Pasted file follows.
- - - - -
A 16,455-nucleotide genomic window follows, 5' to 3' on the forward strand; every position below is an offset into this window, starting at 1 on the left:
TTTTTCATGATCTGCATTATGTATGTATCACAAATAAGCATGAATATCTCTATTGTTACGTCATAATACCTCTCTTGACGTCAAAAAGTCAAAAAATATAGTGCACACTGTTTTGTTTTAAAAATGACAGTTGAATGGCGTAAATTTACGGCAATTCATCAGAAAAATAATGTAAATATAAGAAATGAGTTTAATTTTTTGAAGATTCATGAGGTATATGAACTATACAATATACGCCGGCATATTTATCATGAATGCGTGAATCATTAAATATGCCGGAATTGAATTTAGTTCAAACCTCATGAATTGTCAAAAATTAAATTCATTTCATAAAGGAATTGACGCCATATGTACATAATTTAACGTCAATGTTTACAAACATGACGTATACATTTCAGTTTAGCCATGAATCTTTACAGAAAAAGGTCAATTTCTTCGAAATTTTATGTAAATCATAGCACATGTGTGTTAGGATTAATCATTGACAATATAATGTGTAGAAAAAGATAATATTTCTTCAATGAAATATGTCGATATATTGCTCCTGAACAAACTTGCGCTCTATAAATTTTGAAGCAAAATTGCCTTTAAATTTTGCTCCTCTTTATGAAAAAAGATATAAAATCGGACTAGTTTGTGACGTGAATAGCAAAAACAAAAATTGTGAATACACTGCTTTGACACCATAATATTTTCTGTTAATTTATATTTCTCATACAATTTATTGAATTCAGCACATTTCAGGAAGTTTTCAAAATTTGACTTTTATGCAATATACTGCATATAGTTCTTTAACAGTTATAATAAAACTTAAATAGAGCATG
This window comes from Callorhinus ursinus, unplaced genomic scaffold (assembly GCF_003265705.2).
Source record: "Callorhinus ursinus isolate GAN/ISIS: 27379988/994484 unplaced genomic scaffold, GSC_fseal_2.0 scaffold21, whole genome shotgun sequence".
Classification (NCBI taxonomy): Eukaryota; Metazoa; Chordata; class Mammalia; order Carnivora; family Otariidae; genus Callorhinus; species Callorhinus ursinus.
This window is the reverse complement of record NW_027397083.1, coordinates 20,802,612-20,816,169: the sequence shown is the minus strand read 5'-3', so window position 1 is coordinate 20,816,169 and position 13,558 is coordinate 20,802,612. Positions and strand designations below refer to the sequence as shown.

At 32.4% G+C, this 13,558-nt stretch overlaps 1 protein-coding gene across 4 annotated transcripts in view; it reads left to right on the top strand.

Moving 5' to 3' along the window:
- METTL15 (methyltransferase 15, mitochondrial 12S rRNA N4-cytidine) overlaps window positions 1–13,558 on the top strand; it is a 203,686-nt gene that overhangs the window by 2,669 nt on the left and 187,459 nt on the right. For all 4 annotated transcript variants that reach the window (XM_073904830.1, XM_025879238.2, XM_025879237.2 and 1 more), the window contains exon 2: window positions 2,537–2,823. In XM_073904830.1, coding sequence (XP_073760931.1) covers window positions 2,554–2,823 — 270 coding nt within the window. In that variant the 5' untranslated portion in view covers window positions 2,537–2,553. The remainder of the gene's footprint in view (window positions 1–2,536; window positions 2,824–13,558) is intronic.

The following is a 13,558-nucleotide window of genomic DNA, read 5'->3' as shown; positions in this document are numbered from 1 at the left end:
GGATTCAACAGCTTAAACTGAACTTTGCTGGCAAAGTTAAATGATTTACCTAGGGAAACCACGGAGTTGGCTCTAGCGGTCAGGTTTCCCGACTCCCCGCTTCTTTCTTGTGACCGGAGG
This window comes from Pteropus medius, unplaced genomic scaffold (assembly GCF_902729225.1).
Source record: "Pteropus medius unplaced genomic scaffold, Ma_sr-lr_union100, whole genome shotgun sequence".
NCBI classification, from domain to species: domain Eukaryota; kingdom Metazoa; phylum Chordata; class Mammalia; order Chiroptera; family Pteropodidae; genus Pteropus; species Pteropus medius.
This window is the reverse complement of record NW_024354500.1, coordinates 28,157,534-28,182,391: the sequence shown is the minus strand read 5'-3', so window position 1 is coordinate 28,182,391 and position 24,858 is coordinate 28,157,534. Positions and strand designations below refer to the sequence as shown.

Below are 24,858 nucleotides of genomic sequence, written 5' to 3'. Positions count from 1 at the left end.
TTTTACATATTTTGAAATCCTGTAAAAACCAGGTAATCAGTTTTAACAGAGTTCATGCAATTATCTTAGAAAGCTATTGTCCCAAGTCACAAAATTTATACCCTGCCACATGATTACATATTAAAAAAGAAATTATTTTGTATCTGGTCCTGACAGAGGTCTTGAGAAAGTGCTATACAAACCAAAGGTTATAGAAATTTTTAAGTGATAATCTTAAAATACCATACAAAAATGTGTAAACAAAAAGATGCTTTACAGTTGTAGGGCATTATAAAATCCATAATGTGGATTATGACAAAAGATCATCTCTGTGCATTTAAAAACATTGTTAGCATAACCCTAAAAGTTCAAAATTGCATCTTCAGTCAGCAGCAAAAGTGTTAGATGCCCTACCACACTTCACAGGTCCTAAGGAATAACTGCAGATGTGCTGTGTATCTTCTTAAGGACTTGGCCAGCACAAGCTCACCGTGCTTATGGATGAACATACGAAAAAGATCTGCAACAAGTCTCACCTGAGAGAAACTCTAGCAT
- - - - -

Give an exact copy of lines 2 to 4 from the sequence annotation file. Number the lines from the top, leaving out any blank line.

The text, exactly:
TTTTTCATGATCTGCATTATGTATGTATCACAAATAAGCATGAATATCTCTATTGTTACGTCATAATACCTCTCTTGACGTCAAAAAGTCAAAAAATATAGTGCACACTGTTTTGTTTTAAAAATGACAGTTGAATGGCGTAAATTTACGGCAATTCATCAGAAAAATAATGTAAATATAAGAAATGAGTTTAATTTTTTGAAGATTCATGAGGTATATGAACTATACAATATACGCCGGCATATTTATCATGAATGCGTGAATCATTAAATATGCCGGAATTGAATTTAGTTCAAACCTCATGAATTGTCAAAAATTAAATTCATTTCATAAAGGAATTGACGCCATATGTACATAATTTAACGTCAATGTTTACAAACATGACGTATACATTTCAGTTTAGCCATGAATCTTTACAGAAAAAGGTCAATTTCTTCGAAATTTTATGTAAATCATAGCACATGTGTGTTAGGATTAATCATTGACAATATAATGTGTAGAAAAAGATAATATTTCTTCAATGAAATATGTCGATATATTGCTCCTGAACAAACTTGCGCTCTATAAATTTTGAAGCAAAATTGCCTTTAAATTTTGCTCCTCTTTATGAAAAAAGATATAAAATCGGACTAGTTTGTGACGTGAATAGCAAAAACAAAAATTGTGAATACACTGCTTTGACACCATAATATTTTCTGTTAATTTATATTTCTCATACAATTTATTGAATTCAGCACATTTCAGGAAGTTTTCAAAATTTGACTTTTATGCAATATACTGCATATAGTTCTTTAACAGTTATAATAAAACTTAAATAGAGCATG
This window comes from Callorhinus ursinus, unplaced genomic scaffold (assembly GCF_003265705.2).
Source record: "Callorhinus ursinus isolate GAN/ISIS: 27379988/994484 unplaced genomic scaffold, GSC_fseal_2.0 scaffold21, whole genome shotgun sequence".